The space between
I just finished reading David Plante’s old (1991) novel, The Accident, having also delved a few days ago into Jens Peter Jacobsen’s older (1880) Danish novel, Niels Lyhne. Plante’s short book takes place in Leuven in the days when it was still known as Louvain. Its central character is an American undergraduate spending a year abroad, uncomfortable in the Catholic atmosphere of the city because he is, he says, an atheist. In much the way, sincere and yet posturing, that many a young person tried it on in those days. Today it’s not so clear that anyone cares enough to be so clear about it. And of course the unnamed young man isn’t really clear at all. Which is where the story gets interesting. In contrast to the conventionally religious Tom, he doesn’t go to mass but he seems occasionally to pray. And his biggest argument with Tom is about the conventionality of belief. A real God, he suggests, would be much stronger. Shades of Elie Wiesel’s famous comment in Night that “there rose in my heart a prayer to that God in whom I no longer believed.” And the young Niels in Jacobsen’s novel seems to be an atheist malgré lui, or at least one who would find the blanket rejection of religion that is the calling card of the new atheism to be simply boring.
When you put these two together with more accessible works like Dostoevsky’s The Brothers Karamazov and Rilke’s charming Stories of God, it seems clear that fiction about belief and unbelief is interesting when it focuses on the space between the two. I suppose this is because good fiction thrives on ambiguity. There’s nothing so dull as a believer without doubts or an atheist without—dare I say it—a soul. Imperfection makes a person interesting. That’s why I always used to sit among the smokers in the bad old days when airlines allowed it (and gave you free food); you were simply more likely to meet someone worth talking to. The whisky priest or the lieutenant or Scobie would never show up in the no-smoking section.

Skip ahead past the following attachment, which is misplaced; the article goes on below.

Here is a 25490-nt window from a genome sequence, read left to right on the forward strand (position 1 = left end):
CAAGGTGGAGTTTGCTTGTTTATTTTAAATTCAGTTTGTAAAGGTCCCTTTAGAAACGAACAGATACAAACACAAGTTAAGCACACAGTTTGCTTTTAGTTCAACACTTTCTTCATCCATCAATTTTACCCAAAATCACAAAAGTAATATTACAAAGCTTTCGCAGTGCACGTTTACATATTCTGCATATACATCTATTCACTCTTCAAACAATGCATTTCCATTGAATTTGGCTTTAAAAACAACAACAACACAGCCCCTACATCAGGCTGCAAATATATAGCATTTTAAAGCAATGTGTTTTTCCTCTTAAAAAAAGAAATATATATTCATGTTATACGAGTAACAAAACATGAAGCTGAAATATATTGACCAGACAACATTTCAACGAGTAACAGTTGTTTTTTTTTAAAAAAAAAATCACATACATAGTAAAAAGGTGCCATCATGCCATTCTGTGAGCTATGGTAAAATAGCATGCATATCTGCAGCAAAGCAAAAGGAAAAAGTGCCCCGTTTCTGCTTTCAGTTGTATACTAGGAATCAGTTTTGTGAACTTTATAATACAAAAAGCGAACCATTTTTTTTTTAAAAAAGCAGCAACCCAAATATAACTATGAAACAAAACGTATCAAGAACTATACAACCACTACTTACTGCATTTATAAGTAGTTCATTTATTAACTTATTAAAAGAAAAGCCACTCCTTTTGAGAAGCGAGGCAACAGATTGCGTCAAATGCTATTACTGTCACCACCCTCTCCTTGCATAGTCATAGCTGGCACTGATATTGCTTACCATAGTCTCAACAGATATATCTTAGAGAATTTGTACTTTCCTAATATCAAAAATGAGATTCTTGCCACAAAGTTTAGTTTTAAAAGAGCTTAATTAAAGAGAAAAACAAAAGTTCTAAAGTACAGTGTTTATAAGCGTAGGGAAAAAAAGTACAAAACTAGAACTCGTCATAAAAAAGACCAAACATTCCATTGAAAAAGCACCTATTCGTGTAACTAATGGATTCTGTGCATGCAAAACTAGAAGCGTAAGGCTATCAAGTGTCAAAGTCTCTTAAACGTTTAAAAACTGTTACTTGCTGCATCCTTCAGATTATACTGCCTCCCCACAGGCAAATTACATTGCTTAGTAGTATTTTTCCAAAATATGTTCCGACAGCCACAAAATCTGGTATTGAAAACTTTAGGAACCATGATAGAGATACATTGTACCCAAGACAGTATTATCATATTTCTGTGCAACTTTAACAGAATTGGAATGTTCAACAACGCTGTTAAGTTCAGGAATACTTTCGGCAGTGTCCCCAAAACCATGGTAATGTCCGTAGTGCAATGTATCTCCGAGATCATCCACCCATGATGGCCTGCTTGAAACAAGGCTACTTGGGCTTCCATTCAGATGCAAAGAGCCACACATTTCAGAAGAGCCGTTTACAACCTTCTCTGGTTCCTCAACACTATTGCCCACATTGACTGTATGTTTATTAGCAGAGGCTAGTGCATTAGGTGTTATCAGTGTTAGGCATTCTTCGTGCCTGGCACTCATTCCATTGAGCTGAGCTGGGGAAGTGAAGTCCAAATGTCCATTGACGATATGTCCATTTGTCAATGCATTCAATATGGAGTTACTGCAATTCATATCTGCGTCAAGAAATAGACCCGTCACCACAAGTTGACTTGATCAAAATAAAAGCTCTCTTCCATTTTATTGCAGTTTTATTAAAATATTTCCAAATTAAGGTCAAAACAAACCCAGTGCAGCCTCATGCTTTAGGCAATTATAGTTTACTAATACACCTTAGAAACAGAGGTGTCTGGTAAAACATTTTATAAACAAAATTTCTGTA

There is now a word for this in-betweenness. “Anatheism,” a coinage of the Irish philosopher Richard Kearney in a book of the same name, is the “return to God after God,” which put that ways sounds like it leans a bit more towards belief than unbelief. But he also describes it as that which “follows in the wake of our letting go of God,” which might just push it back into the middle again. Of course, this kind of word-play has been around at least since Meister Eckhart who wrote of denying God “for God’s sake.” What we don’t seem to have here is pure nihilism, again perhaps because it is just too dull to hold the reader’s attention. The interesting atheist feels the pull of belief, and the interesting theist deals, surely, with doubt on a daily basis. Which theist would argue if s/he wants to be considered interesting?
Plante’s Accident reads like a French novel, not only because it is set in a Francophone culture and is about the same length—short—of many of the works of Bernanos or Mauriac. Somehow the French seem to have the lock on serious works that explore the space between belief and unbelief, even if they have a little trouble injecting any humor. Even Greene was deeply influence by these two, and Plante also owes them a lot. So what’s wrong with the Anglo-Saxon here? Has Anglophone literature failed to match the French in this regard because it just never took God seriously enough to doubt? Or just because it wouldn’t take itself too seriously? What do you think?